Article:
Terry finds miracle cure for ailments in the mud
ONE of the oldest competitors on the Coast took on some of the fittest athletes around the country in a test of mental and physical strength.
Terry White was one of more than 7000 to take on the 16km Tough Mudder Classic over the weekend.
The 72-year-old said he made it through the 25 gruelling obstacles and finished it with a lot of effort.
"I'm actually walking around okay today (Sunday), with just a few twinges," he said.
Three years ago, Mr White was your typical couch potato who let the days go by with a beer in one hand and a meat pie in the other.
He was constantly facing health issues including gout, arthritis, a big lump on his ear and felt pretty crappy.
When his daughter finally spoke up he decided to turn his life around, got on a diet, meditated and had a goal to compete in the Tough Mudder Classic.
This year Mr White, from Beerwah, took on his third competition with one of his daughters and said it had changed his life for the better.
"I don't have gout any more, my arthritis is nearly gone and my blood pressure is under control," he said.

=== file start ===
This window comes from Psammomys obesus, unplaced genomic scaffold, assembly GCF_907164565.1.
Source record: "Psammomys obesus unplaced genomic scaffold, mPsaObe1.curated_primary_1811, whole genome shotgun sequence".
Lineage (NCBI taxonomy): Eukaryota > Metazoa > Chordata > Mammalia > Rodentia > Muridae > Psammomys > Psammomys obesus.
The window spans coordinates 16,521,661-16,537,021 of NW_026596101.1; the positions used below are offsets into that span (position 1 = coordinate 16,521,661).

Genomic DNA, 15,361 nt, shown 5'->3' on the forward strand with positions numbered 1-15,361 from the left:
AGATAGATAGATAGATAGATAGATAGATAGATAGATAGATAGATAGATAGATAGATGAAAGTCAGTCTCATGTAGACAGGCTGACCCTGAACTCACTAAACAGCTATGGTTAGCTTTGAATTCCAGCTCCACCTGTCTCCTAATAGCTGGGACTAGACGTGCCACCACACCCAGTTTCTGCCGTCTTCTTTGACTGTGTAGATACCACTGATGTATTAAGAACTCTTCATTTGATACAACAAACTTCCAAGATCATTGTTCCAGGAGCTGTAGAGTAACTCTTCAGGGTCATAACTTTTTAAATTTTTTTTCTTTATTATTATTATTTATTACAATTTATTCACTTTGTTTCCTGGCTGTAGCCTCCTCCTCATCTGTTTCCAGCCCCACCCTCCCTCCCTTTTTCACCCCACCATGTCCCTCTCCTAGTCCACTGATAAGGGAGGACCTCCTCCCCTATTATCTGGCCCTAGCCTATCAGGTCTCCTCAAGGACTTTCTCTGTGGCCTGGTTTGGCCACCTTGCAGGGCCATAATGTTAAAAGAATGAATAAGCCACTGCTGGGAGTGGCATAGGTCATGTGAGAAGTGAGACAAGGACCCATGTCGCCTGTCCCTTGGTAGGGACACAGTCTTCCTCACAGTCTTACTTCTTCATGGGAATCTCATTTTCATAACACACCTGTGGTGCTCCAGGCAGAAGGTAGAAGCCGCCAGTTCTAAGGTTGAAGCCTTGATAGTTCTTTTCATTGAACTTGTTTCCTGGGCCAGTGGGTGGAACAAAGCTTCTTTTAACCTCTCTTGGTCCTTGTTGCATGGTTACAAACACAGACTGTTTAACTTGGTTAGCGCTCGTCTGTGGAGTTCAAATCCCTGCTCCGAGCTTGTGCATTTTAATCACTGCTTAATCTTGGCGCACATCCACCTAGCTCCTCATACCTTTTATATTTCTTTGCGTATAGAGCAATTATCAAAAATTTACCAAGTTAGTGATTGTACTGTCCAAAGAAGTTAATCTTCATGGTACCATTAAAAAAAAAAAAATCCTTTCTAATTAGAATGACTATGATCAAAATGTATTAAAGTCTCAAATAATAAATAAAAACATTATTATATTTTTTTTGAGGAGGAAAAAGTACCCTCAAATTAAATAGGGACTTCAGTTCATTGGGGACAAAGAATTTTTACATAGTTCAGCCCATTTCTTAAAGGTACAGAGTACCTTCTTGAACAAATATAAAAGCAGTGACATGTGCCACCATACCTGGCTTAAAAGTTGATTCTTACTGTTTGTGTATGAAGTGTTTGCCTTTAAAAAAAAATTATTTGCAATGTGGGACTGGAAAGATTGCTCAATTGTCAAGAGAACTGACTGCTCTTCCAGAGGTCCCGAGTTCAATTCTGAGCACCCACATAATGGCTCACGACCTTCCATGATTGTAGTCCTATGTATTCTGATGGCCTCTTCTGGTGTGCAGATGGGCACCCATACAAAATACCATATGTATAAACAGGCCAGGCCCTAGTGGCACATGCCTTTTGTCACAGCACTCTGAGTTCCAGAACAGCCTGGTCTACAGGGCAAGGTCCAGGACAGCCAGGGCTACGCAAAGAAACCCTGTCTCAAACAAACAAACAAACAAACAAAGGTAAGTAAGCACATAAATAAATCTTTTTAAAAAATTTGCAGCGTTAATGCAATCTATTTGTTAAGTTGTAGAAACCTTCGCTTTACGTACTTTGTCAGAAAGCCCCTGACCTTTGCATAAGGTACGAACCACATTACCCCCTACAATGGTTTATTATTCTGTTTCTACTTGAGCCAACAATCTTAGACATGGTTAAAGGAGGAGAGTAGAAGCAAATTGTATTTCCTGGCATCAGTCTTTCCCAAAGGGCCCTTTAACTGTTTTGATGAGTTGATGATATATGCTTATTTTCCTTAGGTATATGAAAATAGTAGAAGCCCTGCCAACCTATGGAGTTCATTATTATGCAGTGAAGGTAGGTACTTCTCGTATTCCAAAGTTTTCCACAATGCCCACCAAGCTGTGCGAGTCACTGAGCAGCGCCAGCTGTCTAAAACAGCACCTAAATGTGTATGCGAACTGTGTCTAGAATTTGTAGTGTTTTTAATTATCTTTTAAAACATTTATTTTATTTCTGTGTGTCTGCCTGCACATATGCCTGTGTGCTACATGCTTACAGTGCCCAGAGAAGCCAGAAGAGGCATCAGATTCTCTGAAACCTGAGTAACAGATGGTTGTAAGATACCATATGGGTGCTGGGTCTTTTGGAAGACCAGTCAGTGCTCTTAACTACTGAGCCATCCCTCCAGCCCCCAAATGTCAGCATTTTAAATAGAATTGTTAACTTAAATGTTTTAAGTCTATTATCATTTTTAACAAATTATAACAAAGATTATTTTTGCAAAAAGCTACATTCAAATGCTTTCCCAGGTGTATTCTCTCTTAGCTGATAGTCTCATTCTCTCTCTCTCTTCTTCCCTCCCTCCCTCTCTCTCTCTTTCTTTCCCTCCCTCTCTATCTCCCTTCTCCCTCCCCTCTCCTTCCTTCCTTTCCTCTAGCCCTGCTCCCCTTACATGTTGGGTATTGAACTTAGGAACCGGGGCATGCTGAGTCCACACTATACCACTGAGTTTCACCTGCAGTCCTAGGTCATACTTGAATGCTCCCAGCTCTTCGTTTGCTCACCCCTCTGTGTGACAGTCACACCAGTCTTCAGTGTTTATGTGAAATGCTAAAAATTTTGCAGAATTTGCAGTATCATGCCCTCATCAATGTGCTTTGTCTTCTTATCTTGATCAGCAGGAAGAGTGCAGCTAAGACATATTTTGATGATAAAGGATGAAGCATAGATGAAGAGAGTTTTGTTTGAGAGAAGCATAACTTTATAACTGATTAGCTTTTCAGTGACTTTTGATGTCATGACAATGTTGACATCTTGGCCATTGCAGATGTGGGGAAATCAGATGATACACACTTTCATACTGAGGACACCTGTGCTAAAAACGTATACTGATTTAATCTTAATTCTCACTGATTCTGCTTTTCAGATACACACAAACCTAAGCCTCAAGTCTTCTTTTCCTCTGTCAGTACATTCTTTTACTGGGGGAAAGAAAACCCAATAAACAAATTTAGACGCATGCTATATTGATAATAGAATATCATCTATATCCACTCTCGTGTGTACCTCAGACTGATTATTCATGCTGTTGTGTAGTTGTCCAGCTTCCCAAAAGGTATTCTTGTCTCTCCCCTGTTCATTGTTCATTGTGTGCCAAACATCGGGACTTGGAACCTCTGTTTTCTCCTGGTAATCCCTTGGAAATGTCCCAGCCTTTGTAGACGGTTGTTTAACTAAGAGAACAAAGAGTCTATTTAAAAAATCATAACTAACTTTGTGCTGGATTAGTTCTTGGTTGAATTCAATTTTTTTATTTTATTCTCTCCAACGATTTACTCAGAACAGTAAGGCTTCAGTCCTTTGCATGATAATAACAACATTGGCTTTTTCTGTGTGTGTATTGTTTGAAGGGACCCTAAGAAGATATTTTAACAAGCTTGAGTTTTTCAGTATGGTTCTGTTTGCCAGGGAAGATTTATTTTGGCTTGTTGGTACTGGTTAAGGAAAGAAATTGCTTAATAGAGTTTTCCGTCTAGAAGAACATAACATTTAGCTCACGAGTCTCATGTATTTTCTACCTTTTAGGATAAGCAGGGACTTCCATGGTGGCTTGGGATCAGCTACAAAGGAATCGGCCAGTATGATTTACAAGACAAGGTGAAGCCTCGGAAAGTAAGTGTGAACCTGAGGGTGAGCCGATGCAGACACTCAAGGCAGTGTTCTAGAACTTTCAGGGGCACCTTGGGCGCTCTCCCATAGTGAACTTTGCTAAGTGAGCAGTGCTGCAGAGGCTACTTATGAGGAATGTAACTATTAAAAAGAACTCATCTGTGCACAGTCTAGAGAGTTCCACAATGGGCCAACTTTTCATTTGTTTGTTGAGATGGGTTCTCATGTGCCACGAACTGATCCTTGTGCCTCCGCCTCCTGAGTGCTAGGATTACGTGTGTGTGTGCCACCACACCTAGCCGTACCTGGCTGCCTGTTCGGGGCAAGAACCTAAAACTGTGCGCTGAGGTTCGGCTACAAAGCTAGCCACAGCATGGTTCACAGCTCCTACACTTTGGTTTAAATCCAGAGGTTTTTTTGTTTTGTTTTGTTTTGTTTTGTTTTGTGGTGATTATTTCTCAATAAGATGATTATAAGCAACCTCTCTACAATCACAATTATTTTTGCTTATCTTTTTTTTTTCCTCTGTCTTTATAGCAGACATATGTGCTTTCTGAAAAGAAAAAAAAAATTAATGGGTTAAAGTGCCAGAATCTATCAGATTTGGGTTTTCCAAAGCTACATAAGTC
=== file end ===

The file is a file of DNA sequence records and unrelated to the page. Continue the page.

"No pills, no surgery. It couldn't get any better could it?"
Mr White wanted to encourage the young and not so young to get their bodies moving and look after their health.
"You don't have to do a Tough Mudder event, but one thing in your old age or any age is to exercise," he said.
"12 minutes a day, two or three days a week is going to make so much difference.
"I think it would make a huge difference in people's lives. Look at me, I just don't talk about it, I do it, I'm the proof."
Mr White said exercise was great for mental health and he was in a far better frame of mind than three years prior.
The 2019 South East Queensland Classic was held at Woodford over the weekend and saw thousands from as young as 14 compete in the 16km and 5km courses.
Mudders got down and dirty as they raced through the 25 obstacles, including eight that had never been seen before.
It was a test of mental and physical abilities as teams and singles helped each other reach the finish line.
"It's just one of those great things to do," Mr White said.
"The toughest part was going up the banks, they are pretty steep, not vertical but you have to crawl up them.
"You feel like pulling out about 100 times but you just keep going and all of a sudden your finished."
Tough Mudder spokesman Paul Mudge said it was great to see so many people getting involved.
"We were thrilled more than 7,500 Mudders from all across Queensland (and internationally) join us on Saturday and Sunday, tackling both the Classic and 5km events," he said.
"With eight new obstacles, a reduced age limit to allow those 14 years to join in, and perfect sunny weather, we welcomed many first time Mudders to Mudder Nation."